Editor's note: This story is part of a six-part series on how Obama has, over the last eight years, elevated the profile of IT in the public sector. He taught government how to ride the technology bicycle, so to speak. A future president who neglects technology won’t be able to make it forget the skills taught through the influence of Silicon Valley and startup culture, said Aneesh Chopra, the nation’s first chief technology officer.
Another major element of former federal CIO Vivek Kundra’s 5-point plan to reform federal IT was to slash the number of federally run data centers from 2,100 to 1,300. The efficiency move was intended to reduce the $600 billion spent by the federal government on IT infrastructure in the past decade. Newer technologies, like the cloud, made rows and rows of servers in a data center, running day and night, largely unnecessary relics of an earlier time, not to mention physical monuments of waste and excess too often associated with federal government agencies.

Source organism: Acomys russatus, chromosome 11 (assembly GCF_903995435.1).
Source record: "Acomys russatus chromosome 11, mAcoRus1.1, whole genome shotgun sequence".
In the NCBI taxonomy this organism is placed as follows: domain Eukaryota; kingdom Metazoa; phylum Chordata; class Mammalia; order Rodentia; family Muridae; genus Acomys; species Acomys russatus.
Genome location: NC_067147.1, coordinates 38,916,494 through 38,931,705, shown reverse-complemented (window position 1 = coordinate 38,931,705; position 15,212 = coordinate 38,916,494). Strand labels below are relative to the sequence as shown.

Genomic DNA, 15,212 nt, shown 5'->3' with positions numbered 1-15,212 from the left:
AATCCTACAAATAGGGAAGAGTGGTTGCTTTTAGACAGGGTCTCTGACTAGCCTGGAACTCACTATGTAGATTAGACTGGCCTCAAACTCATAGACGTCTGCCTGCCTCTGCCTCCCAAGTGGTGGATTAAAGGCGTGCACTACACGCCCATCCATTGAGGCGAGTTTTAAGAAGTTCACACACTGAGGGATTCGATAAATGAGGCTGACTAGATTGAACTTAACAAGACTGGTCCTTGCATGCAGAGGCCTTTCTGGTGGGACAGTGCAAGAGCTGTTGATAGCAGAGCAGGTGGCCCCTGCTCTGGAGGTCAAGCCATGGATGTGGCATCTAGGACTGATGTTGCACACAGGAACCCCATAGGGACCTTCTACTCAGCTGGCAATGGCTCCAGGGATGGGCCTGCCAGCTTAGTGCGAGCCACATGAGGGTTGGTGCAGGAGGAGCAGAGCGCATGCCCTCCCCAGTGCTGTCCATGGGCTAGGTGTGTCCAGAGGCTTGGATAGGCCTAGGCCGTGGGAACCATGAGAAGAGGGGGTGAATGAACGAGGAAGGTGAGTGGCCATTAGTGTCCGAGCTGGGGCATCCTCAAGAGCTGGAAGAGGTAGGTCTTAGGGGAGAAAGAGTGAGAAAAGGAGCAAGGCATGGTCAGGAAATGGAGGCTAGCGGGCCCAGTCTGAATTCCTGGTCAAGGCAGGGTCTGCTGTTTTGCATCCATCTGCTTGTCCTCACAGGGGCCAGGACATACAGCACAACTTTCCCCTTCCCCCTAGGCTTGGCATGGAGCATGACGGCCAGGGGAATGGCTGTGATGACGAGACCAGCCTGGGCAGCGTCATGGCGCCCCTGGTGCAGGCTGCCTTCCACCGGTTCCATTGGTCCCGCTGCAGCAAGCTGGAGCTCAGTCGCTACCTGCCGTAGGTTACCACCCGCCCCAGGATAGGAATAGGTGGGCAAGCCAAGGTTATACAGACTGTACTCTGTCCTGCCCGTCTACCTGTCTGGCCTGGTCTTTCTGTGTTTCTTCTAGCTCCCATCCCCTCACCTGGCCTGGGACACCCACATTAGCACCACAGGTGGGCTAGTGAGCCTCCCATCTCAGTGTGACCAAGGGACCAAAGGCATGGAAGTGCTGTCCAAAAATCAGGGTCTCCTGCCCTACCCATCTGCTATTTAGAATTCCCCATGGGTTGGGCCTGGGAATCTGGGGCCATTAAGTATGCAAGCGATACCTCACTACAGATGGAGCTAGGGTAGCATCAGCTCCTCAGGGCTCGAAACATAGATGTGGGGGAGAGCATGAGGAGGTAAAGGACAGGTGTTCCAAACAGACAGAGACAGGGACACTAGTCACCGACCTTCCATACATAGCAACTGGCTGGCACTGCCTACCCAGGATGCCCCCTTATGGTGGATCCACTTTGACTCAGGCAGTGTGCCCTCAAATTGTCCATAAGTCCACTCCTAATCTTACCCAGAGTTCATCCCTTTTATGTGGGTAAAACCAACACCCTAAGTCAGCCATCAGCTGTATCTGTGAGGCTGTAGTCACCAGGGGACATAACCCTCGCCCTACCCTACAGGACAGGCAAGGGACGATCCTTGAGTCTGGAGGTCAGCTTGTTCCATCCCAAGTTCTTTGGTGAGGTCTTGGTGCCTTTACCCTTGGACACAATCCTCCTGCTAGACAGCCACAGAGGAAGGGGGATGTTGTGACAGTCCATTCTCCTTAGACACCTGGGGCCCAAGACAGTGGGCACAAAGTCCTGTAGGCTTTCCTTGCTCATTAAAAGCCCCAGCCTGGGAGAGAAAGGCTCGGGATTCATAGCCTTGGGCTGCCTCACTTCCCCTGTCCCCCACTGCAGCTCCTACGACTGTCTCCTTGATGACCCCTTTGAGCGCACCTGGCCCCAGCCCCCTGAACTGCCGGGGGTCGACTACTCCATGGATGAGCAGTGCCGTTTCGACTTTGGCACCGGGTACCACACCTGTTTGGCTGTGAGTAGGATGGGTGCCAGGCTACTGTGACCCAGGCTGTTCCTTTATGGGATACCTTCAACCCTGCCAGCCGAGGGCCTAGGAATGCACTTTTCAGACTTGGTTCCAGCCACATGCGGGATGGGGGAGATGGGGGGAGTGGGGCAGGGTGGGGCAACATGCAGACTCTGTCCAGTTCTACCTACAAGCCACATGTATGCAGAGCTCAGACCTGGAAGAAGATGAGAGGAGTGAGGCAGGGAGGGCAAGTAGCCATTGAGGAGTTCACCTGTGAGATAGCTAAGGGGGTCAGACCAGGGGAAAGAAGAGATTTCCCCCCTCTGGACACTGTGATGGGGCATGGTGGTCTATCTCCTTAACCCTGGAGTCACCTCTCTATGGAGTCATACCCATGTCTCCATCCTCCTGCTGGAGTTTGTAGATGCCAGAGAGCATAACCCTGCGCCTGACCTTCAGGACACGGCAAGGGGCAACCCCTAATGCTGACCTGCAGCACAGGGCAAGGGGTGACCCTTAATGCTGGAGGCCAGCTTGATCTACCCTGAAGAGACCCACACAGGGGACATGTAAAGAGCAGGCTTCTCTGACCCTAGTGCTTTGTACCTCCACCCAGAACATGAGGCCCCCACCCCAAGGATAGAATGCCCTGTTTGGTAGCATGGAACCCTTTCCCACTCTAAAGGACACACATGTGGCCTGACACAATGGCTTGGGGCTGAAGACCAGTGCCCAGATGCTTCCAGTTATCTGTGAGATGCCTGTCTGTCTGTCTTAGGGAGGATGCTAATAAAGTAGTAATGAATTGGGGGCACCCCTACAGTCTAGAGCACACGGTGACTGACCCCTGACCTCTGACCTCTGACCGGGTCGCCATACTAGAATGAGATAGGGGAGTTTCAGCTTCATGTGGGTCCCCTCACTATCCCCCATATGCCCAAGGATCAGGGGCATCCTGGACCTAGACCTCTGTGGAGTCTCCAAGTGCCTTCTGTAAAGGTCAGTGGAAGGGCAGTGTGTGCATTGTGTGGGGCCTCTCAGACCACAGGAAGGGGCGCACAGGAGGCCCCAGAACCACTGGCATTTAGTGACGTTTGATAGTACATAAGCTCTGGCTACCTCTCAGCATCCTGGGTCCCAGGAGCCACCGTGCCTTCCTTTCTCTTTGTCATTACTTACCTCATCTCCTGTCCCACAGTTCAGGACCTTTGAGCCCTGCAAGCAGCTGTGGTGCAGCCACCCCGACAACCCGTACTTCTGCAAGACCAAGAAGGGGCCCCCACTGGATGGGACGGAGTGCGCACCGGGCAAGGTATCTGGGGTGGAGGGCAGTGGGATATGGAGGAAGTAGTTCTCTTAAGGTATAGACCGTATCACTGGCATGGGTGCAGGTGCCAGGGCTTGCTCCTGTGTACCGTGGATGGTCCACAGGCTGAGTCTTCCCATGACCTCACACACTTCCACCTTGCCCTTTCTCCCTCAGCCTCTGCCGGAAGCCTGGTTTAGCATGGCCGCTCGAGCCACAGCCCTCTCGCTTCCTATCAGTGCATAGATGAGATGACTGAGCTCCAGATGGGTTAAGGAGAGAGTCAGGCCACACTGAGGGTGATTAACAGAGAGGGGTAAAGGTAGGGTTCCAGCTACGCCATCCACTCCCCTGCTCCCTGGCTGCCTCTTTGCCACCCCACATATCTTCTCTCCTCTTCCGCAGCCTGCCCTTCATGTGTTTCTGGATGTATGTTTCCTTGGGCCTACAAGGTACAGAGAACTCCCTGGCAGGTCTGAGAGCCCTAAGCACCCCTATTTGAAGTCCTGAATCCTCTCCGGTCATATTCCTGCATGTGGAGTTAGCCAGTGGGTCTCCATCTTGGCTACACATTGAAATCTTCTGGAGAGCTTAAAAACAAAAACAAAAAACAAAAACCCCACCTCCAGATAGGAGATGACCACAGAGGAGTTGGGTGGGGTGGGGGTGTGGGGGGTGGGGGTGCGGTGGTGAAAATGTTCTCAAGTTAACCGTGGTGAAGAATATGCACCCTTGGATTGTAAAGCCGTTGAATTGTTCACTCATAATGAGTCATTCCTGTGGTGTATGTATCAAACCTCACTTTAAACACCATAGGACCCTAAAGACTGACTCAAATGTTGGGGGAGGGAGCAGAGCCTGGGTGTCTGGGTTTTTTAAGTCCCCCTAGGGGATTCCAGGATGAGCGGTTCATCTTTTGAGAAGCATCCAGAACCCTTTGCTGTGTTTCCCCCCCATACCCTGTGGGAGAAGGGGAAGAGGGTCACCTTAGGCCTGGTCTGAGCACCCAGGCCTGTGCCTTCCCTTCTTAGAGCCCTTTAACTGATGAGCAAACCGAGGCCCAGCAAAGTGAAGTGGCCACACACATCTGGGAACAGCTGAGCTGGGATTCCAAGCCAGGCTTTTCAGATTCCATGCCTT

In 2013, CIO Steven VanRoekel added steam to the original consolidation goal by refining the incentive structure for the closures, eyeing billions in savings while focusing on service delivery and employee productivity. According to VanRoekel, an estimated $2.5 billion was identified in potential savings between fiscal 2013 and 2015.
While it is unclear exactly who is leading the consolidation charge, the federal government has certainly made a budgetary case for tidying up IT infrastructure using new technologies. The rush away from large, government-owned data centers is well illustrated by Washington state, stuck with a multimillion dollar LEED-certified data center with no tenants. Before and after the feds, many other states are also involved in consolidating their physical IT footprint.